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EE367LectureNotes_NoGuidedNotes.pdf

EE367LectureNotes_NoGuidedNotes.pdf - EE367 Introduction to...

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EE367: Introduction to Microprocessors EE 367 Introduction Microprocessors, Lecture Notes Prof. Brian Armstrong Part 1: Computers, Microprocessors and Microcontrollers Contents 1 Computers 2 1.1 Early digital data processing devices . . . . . . . . . . . . . . . . . . . . . . . . . . . . . . . . . . . . . . . 2 1.2 The stored program computer . . . . . . . . . . . . . . . . . . . . . . . . . . . . . . . . . . . . . . . . . . 3 1.3 Early computers . . . . . . . . . . . . . . . . . . . . . . . . . . . . . . . . . . . . . . . . . . . . . . . . . . 3 2 Microprocessors 5 2.1 Basic elements of a computer . . . . . . . . . . . . . . . . . . . . . . . . . . . . . . . . . . . . . . . . . . 5 2.2 History of the microprocessor . . . . . . . . . . . . . . . . . . . . . . . . . . . . . . . . . . . . . . . . . . 6 3 Microcontrollers (MCU = MicroController Unit) 8 3.1 Microcontrollers integrate many peripherals into one chip . . . . . . . . . . . . . . . . . . . . . . . . . . . 9 3.2 Memory types . . . . . . . . . . . . . . . . . . . . . . . . . . . . . . . . . . . . . . . . . . . . . . . . . . . 11 3.3 The PIC18 Microcontroller . . . . . . . . . . . . . . . . . . . . . . . . . . . . . . . . . . . . . . . . . . . . 12 3.4 Harvard vs. von Neumann memory architecture . . . . . . . . . . . . . . . . . . . . . . . . . . . . . . . . . 13 3.5 RISC versus CISC computing . . . . . . . . . . . . . . . . . . . . . . . . . . . . . . . . . . . . . . . . . . 14 3.5.1 Instruction set orthogonality . . . . . . . . . . . . . . . . . . . . . . . . . . . . . . . . . . . . . . . 14 3.5.2 Reduced Instruction Set Computing (RISC) . . . . . . . . . . . . . . . . . . . . . . . . . . . . . . 15 3.6 Benchmarks and performance comparisons . . . . . . . . . . . . . . . . . . . . . . . . . . . . . . . . . . . 16 4 Conclusions 17 Part 1: Computers, Microprocessors and MCU’s (Revised: Feb 10, 2016) Page 1-1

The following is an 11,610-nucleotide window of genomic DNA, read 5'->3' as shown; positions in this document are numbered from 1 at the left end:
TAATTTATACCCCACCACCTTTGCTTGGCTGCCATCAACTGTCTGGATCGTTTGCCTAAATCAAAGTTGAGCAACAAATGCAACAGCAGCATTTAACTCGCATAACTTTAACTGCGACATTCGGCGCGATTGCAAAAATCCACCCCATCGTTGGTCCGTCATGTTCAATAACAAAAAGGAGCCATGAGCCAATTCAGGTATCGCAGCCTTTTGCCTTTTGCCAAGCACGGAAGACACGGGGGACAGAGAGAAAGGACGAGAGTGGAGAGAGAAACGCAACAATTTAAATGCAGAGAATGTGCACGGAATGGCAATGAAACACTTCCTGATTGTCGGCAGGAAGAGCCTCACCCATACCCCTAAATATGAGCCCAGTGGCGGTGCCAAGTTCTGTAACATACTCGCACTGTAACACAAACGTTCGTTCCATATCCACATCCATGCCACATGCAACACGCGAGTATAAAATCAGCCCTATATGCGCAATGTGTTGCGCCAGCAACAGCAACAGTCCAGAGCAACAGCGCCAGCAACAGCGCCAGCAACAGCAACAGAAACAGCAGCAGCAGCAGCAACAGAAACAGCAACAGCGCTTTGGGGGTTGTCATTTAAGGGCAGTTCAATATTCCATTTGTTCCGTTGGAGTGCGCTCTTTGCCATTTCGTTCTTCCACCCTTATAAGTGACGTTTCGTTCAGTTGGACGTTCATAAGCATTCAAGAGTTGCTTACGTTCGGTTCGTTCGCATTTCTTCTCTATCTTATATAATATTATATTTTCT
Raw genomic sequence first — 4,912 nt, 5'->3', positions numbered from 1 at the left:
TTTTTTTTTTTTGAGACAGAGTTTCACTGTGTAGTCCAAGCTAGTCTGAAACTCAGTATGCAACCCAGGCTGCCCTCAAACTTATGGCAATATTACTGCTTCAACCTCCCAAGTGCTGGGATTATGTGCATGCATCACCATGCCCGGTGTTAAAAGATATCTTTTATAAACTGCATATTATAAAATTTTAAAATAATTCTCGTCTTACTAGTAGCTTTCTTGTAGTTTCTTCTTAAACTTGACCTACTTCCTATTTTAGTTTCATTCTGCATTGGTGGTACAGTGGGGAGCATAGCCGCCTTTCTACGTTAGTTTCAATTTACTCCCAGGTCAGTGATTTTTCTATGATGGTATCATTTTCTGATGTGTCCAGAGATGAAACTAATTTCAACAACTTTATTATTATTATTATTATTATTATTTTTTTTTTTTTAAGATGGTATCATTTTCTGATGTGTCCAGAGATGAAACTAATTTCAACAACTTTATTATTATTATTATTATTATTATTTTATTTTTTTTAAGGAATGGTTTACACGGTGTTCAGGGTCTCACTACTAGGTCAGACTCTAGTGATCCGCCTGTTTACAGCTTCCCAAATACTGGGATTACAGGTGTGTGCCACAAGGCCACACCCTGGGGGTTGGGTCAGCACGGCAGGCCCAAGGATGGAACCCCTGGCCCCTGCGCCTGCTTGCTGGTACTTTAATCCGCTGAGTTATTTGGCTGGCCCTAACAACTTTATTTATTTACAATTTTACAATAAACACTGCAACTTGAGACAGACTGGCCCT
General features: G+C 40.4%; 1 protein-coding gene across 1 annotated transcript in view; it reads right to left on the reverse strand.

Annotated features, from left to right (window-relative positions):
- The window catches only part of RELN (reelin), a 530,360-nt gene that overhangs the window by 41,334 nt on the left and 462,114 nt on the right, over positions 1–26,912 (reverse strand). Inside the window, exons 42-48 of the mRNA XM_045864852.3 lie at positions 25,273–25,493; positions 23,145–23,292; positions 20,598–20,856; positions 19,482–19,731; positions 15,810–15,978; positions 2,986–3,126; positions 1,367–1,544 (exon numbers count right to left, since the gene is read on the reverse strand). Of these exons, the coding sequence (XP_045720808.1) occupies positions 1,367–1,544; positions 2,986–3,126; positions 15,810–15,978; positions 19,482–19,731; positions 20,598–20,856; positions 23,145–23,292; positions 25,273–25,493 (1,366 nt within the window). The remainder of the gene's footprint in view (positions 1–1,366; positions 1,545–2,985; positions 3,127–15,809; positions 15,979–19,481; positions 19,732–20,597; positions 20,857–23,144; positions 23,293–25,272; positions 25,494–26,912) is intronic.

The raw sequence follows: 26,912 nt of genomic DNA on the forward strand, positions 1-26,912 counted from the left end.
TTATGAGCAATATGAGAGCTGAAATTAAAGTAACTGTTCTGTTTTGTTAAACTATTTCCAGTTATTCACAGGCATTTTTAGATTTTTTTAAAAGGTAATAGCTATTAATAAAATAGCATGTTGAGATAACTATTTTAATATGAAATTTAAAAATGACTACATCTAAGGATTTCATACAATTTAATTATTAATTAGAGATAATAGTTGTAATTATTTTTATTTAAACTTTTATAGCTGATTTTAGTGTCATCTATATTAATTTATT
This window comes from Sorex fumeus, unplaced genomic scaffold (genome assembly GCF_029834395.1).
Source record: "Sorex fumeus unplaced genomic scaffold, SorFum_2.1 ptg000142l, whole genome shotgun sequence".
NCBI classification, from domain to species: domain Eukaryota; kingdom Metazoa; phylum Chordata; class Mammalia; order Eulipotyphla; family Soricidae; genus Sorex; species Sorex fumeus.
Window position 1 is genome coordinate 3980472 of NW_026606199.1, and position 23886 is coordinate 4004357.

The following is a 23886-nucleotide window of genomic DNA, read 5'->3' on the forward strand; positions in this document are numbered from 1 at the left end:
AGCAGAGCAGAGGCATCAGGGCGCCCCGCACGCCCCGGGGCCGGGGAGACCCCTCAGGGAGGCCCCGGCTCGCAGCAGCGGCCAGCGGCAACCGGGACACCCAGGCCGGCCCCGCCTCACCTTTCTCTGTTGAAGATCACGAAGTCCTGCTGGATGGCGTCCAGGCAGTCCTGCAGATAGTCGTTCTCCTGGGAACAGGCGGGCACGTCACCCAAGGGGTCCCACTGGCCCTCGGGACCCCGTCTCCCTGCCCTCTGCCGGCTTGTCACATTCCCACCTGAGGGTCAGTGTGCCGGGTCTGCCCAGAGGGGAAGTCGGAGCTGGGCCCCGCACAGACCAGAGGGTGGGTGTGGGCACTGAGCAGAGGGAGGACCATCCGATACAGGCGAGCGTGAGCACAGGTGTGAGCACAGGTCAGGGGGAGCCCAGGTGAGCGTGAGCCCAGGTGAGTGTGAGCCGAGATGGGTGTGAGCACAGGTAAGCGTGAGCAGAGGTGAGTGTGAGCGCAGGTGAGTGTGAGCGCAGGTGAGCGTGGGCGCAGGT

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EE367: Introduction to Microprocessors Section 1.1 1 Computers 1.1 Early digital data processing devices The Jacquard loom (1801) is a remarkable innovation. It executes instructions stored as digital data. The sequence of instructions can be modified, however, there are no conditional branches. Figure 1: Jacquard loom, an 1801 innovation that executes a sequence of instructions under digital control (photo credit: Deutsches Museum). Tapestry of Joseph Marie Jacquard. The Jacquard tapestry was made with 24,000 punched cards and was available on order Charles Babbage (1791-1871), conceived the digital computer and built early but non-functional prototypes. A Babbage difference engine was built in 1989 by the London Science Museum (it works!) Part 1: Computers, Microprocessors and MCU’s (Revised: Feb 10, 2016) Page 1-2
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EE367: Introduction to Microprocessors Section 1.3 1.2 The stored program computer Stored program computers are devices that Execute a sequence of instructions The sequence of instructions can be modified, so that the device can perform diverse functions The set of possible instructions includes conditional branches (instructions that can change the sequence of execution based on data) 1.3 Early computers John v. Neumann and J. Robert Oppenheimer and IAS Machine. Programming an early computer. Figure 2: The “IAS Machine” built by von Neumann and others at Princeton Institute for Advanced Study, 1945-1951. With innovations in memory, it was one of the first stored program machines with program and data in memory and conditional branching. Part 1: Computers, Microprocessors and MCU’s (Revised: Feb 10, 2016) Page 1-3
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EE367: Introduction to Microprocessors Section 1.3 Early computers (continued) 1950-1990 The fastest computers made with a single processor IBM System 360 mainframe computer, deliveries from 1965 to 1978, $1m to $10m, was a huge success 1985, Cray 2 reaches 5 nS per instruction. Cray 2 includes 8 cores in liquid coolant for 1.9 GFlop (Seymour Cray, Cray Computer, Chippewa Falls, Wi) Microprocessor : Central Processing Unit (CPU) on one chip From 1990 onwards, fastest supercomputers are made with 1,000’s to 1,000,000’s of microprocessors When two or more CPU’s area included on one chip, they are called cores Figure 3: 1963 U.S. Navy / Univac 642B computer was made with 10,000 transistors on 3,000 cards
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